ii) UBC should evaluate their students equally and fairly on all grounds, regardless of their ESL status. Foreign students are all required to take the LPI exam and I thought the whole point of this was to put everyone on even ground. If the TA is letting me cut corners because “I’m ESL”, I do not want those marks. If she thinks that they are legitimate grammar mistakes, she should have taken those marks off because I don’t deserve them. Then, I would have met with her to discuss those grammar errors and we would have had a discussion on grammar and grammar alone. In this case, the grammar errors that she mentions are not grammar errors. There is nothing grammatically wrong with the sentences that she circled. It is a mere writing-style preference.

This brings me to another point: How did the TA infer that “I am ESL”? I am assuming that she derived this assumption from my obvious Korean name. The header of every page had “Kyuwon Kim” written on it loud and clear. I have never met this TA. (This lack of interaction speaks volumes about the education system at UBC but that is a separate issue). I didn’t even have her email until now (I just emailed my Prof to get her email). Perhaps then it is not too unfair to assume that the reason why in four years no one had told me to go to the writing centre is because I am in the Faculty of Forestry. Forestry is a tiny faculty and this translates to smaller class sizes. I took a 400 level globalization course last year and scored the highest grade I have ever gotten in an UBC essay. Perhaps this is because the Prof knew me by name and knew that I was proficient in English. I am confident that if this essay had “Jane Smith” on the header, this TA would have never suggested “second language issues”.

Allow me digress on this name thing for a while. In my “History of Asian Immigrants in Vancouver” course we talked about names for a whole lecture. Asian immigrants chose an English name as a sign that they knew what to expect in the new world. They were making life convenient for their new neighbours by choosing a name that was easily pronounceable. The fact that I have only one Korean name and not an English name explains a lot about my personal history. My parents originally came to Canada to pursue their grad studies and the plan was to return to Korea after they were finished. Our immigration story was supposed to be a temporary one. But after the completion of their grad studies, my parents realized that it would be almost impossible for me to go back to the Korean education system—my Korean sucked, I would find it hard to fit in to the Korean culture. So we stayed in Canada. So the fact that I have only a Korean name can be explained by my family’s original plans for us to stay only a short while in Canada. That being said, I grew up embarrassed of my name, complaining to my parents to give me an English name. My parents responded by encouraging me to be confident and proud of my name.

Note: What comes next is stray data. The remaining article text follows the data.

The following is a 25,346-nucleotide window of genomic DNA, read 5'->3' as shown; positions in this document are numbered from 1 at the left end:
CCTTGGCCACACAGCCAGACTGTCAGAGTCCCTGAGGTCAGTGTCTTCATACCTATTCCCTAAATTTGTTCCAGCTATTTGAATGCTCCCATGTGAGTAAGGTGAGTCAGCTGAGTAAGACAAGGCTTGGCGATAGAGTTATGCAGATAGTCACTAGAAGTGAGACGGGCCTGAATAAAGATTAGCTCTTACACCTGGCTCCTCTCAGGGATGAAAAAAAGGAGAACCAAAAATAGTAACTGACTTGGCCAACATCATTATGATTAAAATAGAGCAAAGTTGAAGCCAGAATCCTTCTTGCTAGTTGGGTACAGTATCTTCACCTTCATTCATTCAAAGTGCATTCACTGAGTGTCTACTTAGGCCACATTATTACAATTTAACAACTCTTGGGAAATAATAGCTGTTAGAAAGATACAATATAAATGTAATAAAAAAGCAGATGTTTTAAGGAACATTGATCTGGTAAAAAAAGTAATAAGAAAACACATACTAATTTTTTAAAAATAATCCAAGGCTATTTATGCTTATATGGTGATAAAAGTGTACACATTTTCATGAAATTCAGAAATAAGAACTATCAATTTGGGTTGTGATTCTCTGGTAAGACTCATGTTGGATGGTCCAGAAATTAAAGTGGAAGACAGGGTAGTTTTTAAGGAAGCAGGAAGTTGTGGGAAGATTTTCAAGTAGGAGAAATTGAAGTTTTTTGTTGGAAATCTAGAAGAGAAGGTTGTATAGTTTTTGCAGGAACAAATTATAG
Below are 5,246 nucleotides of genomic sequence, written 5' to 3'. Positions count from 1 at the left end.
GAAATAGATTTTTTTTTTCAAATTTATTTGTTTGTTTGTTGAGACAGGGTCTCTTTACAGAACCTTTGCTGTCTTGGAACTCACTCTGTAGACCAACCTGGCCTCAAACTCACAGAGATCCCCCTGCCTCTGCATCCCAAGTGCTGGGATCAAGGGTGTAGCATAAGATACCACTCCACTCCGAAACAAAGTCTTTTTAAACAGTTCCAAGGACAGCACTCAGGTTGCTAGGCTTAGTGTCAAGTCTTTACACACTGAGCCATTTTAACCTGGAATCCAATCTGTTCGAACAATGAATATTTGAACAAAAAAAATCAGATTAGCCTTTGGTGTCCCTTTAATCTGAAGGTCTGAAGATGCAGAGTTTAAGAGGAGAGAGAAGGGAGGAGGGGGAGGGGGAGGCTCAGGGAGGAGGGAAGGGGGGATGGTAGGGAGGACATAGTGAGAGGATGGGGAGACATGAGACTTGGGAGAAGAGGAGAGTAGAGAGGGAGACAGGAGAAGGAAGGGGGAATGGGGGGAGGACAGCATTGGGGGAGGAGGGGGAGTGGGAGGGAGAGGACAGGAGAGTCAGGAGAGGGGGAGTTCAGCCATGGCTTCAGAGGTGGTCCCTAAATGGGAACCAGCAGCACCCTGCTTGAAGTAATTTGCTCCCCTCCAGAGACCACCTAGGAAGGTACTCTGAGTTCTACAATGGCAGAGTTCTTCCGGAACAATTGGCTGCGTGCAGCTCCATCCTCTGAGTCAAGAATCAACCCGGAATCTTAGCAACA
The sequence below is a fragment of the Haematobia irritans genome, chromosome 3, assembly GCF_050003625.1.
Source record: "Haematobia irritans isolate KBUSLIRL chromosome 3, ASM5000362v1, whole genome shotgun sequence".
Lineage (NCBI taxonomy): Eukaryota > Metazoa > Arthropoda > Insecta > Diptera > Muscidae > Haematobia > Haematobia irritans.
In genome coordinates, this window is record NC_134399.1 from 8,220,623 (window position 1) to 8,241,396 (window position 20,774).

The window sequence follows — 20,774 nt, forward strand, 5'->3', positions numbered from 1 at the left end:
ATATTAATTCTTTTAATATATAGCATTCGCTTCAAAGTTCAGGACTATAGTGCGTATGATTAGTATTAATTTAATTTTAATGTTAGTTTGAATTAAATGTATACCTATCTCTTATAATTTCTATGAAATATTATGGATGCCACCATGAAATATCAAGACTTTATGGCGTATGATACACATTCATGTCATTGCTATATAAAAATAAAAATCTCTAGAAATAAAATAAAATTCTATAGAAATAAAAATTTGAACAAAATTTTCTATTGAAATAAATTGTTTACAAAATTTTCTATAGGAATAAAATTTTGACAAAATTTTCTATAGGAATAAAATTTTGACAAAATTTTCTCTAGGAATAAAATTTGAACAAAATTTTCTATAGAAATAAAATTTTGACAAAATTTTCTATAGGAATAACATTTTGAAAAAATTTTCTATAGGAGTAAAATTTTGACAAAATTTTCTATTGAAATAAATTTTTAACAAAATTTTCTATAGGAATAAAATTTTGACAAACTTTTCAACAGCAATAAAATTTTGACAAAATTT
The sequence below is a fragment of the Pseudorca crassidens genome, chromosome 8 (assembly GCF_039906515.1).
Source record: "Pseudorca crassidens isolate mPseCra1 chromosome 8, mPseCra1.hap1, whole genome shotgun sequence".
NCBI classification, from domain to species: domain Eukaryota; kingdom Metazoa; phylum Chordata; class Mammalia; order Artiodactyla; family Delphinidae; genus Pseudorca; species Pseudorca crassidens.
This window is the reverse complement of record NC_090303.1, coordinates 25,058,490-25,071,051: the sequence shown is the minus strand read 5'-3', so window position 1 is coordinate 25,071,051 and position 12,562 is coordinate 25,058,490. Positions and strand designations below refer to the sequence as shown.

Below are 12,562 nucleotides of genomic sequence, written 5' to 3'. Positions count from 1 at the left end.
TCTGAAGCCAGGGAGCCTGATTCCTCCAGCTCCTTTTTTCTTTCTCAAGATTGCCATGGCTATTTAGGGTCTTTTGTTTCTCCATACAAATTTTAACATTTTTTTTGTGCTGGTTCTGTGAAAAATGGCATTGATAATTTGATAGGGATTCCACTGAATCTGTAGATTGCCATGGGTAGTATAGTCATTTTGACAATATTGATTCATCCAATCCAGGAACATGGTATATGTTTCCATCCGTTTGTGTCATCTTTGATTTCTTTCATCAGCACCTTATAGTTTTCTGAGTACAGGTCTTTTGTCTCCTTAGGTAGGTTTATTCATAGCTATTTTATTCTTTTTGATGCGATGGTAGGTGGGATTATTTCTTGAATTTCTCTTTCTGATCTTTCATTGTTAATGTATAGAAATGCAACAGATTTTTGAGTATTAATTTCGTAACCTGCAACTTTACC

This personal attitude change on my name has its limitations. I’ll be the first to admit that my name has become a barrier to socialization. Growing up in swimming lessons I was the kid in the class that got practice my front-glide last.  This is how it went: “Jimmy go, Amanda go, Eric go…. You (points to me) go!”. Even now as a young adult, introducing myself to people often becomes a horrifying experience. “Hey what’s your name?” “Kyuwon… like Q1.. y’know..” Try saying this in a bar with loud music… it’s a nightmare. But all humor aside, there is zero legitimacy in assuming that my foreign-name equates to me being ESL.

It would be convenient if everyone was John or Mary. But wouldn't that be so boring?